If you suffer from celiac disease, you may have wondered at one time or another where in the world it came from. How in the world did you get it and is it hereditary? Well, statistics say that approximately three million people in our country suffer from celiac disease, which means that this disease affects one percent of Americans. Hard to believe, right? And what’s harder to believe is that approximately ninety-seven percent of those three million go undiagnosed.
Celiac Disease and Genes
It all started for you in the Villi in the small intestines. It’s like having tens of thousands of tiny little fingers projecting inwards from the lining of the small intestine. In that area is where the absorption of digestion products are allowed. Damage to the villi may result from gluten and is found in rye, wheat, barley and spelt, hence celiac disease. Those with this disease carry one or both of the HLADQ2 and DQ8 genes. Yet, up to thirty-percent of the population carries one or both of these genes as well and are not suffering from celiac.
RELATED: Celiac Disease 101
Even though it has been most widely thought that celiac mostly affected white people with European ancestry, in a recent study, there was evidence celiac disease is most common among people whose ancestors came from India’s Punjab region.
Study author, Dr. Benjamin Lebwohl, an assistant professor of medicine and epidemiology at the Celiac Disease Center at Columbia University Medical Center, quotes on Health.com, “It is now recognized as one of the most common hereditary disorders worldwide.”
So, does celiac disease run in families? Can you check your DNA and see if you are a carrier of those genes?
It is true that celiac disease is genetic. It does run in families. In fact, your immediate family, mother, father, or siblings who have the same gene type as the family member suffering from celiac disease will have approximately a forty percent risk of developing the disease. However, if your gene test results are negative, then the possibility of developing the disease later in life is excluded. This is valuable information for immediate family members.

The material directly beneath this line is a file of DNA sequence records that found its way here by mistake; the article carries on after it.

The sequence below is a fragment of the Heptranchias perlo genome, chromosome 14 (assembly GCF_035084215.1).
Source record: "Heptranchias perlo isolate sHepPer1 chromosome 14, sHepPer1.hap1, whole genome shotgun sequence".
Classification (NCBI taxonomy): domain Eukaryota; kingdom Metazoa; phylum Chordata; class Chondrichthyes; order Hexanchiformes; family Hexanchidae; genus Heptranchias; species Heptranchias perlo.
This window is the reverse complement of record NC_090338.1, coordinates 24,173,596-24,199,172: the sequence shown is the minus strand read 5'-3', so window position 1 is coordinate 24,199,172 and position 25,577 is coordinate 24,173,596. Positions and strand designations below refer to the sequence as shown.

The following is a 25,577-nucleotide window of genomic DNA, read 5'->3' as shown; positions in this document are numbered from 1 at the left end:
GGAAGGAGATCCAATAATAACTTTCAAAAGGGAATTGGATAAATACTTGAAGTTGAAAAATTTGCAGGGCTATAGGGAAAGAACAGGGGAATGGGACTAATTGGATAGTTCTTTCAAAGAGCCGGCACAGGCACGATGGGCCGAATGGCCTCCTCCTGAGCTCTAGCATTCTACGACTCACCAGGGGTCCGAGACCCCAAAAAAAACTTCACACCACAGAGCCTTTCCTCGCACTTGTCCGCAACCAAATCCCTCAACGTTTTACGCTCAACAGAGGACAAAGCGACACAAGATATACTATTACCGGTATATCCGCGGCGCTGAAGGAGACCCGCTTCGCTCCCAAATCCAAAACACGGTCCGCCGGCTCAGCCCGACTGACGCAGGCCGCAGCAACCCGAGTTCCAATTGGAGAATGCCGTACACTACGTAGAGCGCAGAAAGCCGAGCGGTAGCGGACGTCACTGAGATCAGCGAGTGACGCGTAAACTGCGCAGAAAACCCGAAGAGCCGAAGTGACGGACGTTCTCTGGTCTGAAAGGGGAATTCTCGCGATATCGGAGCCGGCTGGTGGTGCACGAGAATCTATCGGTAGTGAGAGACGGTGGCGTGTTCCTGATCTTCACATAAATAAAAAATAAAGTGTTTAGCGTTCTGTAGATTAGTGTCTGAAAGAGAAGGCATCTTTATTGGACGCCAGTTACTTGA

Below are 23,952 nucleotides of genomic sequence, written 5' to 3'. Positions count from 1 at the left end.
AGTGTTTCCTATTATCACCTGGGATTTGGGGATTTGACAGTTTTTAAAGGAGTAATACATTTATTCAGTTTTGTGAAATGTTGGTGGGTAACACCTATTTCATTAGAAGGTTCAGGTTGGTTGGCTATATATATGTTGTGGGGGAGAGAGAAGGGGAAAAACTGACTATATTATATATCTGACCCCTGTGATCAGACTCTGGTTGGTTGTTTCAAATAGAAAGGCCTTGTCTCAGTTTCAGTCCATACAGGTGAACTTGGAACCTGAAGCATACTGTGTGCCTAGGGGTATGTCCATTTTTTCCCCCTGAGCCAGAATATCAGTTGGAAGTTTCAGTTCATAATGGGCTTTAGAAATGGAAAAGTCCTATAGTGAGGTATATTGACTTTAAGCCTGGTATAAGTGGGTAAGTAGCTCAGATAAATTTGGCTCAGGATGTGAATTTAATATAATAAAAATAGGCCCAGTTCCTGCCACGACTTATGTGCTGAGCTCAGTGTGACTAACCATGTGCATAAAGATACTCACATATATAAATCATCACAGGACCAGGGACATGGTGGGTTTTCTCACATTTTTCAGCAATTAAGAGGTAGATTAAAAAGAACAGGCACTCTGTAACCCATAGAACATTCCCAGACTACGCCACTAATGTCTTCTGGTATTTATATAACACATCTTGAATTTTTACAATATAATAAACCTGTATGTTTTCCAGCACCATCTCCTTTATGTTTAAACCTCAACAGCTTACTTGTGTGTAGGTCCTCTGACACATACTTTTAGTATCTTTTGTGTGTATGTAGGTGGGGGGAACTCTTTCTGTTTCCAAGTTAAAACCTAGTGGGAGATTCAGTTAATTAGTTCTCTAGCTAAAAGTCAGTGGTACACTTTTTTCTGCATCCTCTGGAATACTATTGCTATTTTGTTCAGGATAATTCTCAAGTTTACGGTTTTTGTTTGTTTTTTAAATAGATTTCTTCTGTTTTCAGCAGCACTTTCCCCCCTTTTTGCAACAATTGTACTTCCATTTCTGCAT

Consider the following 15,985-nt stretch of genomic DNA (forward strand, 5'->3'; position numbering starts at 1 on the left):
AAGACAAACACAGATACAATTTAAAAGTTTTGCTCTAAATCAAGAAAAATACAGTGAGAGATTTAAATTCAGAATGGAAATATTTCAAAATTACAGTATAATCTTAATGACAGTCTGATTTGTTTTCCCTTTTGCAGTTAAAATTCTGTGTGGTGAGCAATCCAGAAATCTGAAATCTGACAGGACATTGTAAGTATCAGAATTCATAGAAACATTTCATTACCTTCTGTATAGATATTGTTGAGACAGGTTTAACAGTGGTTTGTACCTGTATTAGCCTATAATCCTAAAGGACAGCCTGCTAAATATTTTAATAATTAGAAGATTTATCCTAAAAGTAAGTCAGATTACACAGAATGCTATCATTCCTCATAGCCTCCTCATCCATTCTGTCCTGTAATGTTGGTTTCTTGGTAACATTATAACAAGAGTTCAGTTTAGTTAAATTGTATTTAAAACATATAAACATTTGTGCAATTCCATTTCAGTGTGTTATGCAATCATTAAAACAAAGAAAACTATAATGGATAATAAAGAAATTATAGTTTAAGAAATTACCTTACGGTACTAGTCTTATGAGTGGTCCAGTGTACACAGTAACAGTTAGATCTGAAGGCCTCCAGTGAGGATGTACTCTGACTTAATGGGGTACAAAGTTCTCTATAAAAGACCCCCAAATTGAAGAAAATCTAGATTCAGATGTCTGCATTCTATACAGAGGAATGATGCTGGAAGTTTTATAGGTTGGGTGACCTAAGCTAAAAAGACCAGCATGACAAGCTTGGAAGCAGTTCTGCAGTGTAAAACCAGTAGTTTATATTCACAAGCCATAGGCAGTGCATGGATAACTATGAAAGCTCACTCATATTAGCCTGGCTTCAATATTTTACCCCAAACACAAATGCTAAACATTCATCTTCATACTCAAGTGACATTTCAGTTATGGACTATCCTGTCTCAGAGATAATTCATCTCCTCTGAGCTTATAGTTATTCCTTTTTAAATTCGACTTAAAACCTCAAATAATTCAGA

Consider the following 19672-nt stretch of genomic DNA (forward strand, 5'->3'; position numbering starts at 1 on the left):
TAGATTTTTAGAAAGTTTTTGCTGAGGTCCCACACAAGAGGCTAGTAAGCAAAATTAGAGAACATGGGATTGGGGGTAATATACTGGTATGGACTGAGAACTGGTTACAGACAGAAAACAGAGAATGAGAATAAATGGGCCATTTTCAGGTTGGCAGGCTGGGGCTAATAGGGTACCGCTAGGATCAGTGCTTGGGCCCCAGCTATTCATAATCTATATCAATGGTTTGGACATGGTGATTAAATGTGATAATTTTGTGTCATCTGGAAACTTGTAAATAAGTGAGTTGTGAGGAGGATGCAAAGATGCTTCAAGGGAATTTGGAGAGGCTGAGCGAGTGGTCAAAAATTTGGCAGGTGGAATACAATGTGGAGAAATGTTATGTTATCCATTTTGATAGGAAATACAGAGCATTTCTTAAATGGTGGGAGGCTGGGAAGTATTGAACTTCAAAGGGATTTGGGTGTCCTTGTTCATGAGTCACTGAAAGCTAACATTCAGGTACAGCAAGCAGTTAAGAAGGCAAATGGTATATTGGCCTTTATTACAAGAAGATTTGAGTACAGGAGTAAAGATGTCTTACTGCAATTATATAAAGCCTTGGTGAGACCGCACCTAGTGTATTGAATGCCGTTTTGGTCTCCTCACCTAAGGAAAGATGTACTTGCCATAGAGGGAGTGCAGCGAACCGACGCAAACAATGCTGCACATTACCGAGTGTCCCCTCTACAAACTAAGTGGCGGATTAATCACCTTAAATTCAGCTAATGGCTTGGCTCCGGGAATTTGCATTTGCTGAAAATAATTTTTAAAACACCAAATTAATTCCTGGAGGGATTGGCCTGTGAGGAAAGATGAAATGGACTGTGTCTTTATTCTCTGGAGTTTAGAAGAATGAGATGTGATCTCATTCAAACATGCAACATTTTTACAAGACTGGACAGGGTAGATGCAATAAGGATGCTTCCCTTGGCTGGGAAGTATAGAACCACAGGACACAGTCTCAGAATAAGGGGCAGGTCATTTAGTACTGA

Carrying out genetic testing in family members and children is highly recommended so that in the future, unnecessary screening can be avoided. Nonetheless, if there is a gene positive in the immediate family for celiac disease, then screening should be done every three to five years.
Genetics do make a difference in families regarding diseases. How can they not? That’s certainly not to say that if your sibling has celiac disease, that you will get it as well. It’s what’s included in our gene patterns that make the difference. The words ‘chances are you will develop a disease’, does not mean you definitely will.
If you’re interested in learning more about celiac diesease, we invite you to explore these related posts:
- Celiac Disease 101
- Is There a Link Between Celiac Disease and Infertility?
- Is Celiac Disease Life Threatening? And Other Questions to Ask
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